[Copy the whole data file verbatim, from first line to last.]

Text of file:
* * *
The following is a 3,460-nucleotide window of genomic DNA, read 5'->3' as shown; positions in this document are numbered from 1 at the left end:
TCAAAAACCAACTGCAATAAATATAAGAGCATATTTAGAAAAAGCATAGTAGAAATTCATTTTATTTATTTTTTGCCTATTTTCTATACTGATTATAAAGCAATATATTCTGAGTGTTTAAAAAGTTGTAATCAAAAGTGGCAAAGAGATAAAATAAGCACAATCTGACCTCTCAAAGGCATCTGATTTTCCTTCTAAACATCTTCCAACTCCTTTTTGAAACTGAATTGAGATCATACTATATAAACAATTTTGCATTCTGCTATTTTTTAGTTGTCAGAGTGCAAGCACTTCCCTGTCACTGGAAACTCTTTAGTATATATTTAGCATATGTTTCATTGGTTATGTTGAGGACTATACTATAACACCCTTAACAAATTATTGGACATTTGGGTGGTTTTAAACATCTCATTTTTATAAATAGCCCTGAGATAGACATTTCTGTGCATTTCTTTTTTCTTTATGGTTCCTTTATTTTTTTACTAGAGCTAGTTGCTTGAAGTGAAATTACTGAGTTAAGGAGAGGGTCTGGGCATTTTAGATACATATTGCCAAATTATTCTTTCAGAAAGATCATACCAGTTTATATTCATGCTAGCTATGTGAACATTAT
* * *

The following is a 3,460-nucleotide window of genomic DNA, read 5'->3' as shown; positions in this document are numbered from 1 at the left end:
TCAAAAACCAACTGCAATAAATATAAGAGCATATTTAGAAAAAGCATAGTAGAAATTCATTTTATTTATTTTTTGCCTATTTTCTATACTGATTATAAAGCAATATATTCTGAGTGTTTAAAAAGTTGTAATCAAAAGTGGCAAAGAGATAAAATAAGCACAATCTGACCTCTCAAAGGCATCTGATTTTCCTTCTAAACATCTTCCAACTCCTTTTTGAAACTGAATTGAGATCATACTATATAAACAATTTTGCATTCTGCTATTTTTTAGTTGTCAGAGTGCAAGCACTTCCCTGTCACTGGAAACTCTTTAGTATATATTTAGCATATGTTTCATTGGTTATGTTGAGGACTATACTATAACACCCTTAACAAATTATTGGACATTTGGGTGGTTTTAAACATCTCATTTTTATAAATAGCCCTGAGATAGACATTTCTGTGCATTTCTTTTTTCTTTATGGTTCCTTTATTTTTTTACTAGAGCTAGTTGCTTGAAGTGAAATTACTGAGTTAAGGAGAGGGTCTGGGCATTTTAGATACATATTGCCAAATTATTCTTTCAGAAAGATCATACCAGTTTATATTCATGCTAGCTATGTGAACATTAT